It is difficult to document the recorder's early history due to the
inability to positively identify what is and what is not a recorder in
medieval art. Perhaps the earliest portrayal is an eleventh-century carving
on a stone pillar in the church at Boubon-l'Achambault, St George, France.
For more information on the early recorders, see Nicholas Lander's medieval
|Musica Antiqua has a set of medieval recorders built
by John Hanchet according to iconographical sources and drawing upon the
construction characteristics of central European folk recorders. They are
made of plumwood with a removeable windcap and foot of boxwood. The tone
quality is full and richly textured, making them suitable for solo monophonic
pieces as well as mixed ensemble typical of medieval polyphony.
click image for short wav of the garklein recorder
Branle - dance tune
In the Renaissance the recorder had its own instruction manual: Ganassi's Opera Intitulata Fontegara (Venice, 1535). The author bases much of the recorder technique and tone quality on attempts to imitate the human voice. Fingering charts extending to two and one-half octaves, and complex exercises demonstrating the technique of improvisation allow one to conclude that recorder playing had achieved a high level of accomplishment. Praetorius gives eight different sizes of recorders from the sopranino in f2 to the great bass in c. He prefers the soft, sweet and pleasant harmony of the lower instruments, finding the sound of the smaller ones much too loud and piercing.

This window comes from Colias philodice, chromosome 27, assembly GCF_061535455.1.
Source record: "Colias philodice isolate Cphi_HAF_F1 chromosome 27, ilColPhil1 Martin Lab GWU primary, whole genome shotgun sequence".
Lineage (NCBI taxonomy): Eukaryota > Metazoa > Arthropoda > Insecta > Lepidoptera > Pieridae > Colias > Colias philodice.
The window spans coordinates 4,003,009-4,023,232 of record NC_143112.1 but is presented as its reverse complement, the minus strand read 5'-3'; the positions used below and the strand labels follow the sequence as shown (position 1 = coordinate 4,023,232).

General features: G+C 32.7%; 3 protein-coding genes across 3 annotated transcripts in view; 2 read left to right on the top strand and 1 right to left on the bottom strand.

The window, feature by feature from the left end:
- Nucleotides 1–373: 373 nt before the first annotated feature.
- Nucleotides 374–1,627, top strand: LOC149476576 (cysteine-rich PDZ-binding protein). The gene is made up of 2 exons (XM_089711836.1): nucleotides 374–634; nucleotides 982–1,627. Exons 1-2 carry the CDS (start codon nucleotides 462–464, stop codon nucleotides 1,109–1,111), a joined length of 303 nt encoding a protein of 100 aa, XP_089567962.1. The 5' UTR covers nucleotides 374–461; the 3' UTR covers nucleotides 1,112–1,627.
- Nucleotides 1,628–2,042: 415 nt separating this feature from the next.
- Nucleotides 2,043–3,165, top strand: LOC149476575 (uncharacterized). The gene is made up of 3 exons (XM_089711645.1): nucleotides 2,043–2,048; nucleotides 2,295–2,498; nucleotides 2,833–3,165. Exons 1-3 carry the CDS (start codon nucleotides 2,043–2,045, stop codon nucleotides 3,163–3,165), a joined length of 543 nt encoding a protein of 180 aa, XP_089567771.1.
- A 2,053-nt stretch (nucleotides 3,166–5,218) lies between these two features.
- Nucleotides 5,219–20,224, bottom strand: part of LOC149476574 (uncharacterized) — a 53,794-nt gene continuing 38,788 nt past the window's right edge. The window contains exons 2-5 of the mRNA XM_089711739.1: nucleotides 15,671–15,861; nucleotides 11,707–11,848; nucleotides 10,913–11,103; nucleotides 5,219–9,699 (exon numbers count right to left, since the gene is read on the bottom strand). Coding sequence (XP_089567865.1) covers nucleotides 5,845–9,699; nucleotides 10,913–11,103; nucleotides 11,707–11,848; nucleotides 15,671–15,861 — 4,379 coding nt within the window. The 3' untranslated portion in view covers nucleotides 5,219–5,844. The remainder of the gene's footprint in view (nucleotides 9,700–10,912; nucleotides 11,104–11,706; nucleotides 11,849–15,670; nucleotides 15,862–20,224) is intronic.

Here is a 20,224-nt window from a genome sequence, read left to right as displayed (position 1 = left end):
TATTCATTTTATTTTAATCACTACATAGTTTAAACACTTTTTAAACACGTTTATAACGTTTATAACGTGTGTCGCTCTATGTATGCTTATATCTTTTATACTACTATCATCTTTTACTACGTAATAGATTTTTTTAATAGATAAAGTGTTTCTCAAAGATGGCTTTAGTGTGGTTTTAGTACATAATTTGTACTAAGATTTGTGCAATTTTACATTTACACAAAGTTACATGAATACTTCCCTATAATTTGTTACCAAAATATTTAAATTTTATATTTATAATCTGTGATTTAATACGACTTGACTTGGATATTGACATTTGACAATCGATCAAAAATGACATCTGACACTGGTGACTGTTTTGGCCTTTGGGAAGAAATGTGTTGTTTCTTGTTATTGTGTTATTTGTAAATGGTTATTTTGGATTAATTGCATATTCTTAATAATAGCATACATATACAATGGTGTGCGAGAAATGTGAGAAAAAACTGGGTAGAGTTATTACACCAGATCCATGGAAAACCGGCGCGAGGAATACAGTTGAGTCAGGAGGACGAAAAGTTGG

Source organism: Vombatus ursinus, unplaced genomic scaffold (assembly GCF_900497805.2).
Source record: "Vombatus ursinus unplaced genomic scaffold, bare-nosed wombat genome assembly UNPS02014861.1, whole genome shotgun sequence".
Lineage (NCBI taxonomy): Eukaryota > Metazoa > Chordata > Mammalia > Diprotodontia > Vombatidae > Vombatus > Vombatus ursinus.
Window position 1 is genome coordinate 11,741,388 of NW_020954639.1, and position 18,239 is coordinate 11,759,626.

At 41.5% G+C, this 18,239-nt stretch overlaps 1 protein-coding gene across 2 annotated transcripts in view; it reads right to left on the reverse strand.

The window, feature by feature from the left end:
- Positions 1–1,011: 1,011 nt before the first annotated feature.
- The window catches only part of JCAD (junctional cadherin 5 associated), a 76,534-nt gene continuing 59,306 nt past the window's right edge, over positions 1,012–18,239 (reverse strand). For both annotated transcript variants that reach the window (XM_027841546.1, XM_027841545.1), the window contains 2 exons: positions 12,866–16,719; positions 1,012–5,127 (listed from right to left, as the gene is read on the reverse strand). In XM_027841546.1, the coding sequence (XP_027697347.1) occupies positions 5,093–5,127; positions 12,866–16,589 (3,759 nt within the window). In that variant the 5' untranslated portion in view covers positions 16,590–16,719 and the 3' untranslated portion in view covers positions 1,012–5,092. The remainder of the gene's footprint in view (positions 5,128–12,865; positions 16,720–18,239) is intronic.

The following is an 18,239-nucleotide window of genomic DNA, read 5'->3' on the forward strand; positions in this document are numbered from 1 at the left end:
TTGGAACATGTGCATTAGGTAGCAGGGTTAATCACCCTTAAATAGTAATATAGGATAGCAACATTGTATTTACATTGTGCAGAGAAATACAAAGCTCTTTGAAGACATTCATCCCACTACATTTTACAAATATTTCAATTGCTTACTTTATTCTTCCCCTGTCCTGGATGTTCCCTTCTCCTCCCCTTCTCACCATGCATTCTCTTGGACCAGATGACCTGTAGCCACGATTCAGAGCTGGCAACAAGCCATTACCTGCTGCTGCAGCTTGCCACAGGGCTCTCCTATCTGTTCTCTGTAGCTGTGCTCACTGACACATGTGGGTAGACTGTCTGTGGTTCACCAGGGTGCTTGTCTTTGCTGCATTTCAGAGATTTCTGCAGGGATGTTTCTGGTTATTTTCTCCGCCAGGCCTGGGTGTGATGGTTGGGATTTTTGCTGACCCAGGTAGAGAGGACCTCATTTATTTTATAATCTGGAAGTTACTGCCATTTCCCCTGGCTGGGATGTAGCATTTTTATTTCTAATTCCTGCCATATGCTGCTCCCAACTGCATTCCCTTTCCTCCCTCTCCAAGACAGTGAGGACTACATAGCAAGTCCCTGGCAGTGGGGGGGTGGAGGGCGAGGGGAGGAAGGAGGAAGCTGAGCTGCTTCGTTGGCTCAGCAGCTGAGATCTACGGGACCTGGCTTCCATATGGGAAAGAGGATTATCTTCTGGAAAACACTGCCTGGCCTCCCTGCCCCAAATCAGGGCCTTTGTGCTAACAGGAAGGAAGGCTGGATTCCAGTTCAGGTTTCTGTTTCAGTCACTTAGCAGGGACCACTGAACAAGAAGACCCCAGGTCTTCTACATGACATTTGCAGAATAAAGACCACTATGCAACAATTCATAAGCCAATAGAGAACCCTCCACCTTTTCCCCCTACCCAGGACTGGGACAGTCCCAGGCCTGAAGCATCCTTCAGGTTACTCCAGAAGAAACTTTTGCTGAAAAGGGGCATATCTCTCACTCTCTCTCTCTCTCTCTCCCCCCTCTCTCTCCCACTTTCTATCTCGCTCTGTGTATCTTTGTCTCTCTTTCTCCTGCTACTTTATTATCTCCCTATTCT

Renaissance recorders differ from Baroque recorders in that they
have a larger bore which gives a stronger low register, making them better
suited for blend and ensemble playing. Recorders from this period generally
have smaller range than the Baroque recorders.
|Musica Antiqua's Renaissance recorders include replicas by
Willi Hopf of Germany including a garklein in c3, two sopraninos in f2,
a soprano in c2, an alto in f1, a tenor in c1, a tenor in c1 with a fontanelle,
a bass in f with a fontanelle, and a great bass in c with fontanelle..
These sycamore maple recorders by Hopf were reconstructed according to
instruments preserved in various museums from the period of Praetorius,
and according to the instruments depicted by Praetorius. Also in the collection
are a maple alto in f1 by Von Huene and a bubinga wood contrabass in c
with fontanelle by Kueng of Switzerland. Hermann Moeck models include a
sopranino in f2, a soprano in c2, an alto in f1, a tenor in c1 with fontanelle,
and a bass in f with fontanelle.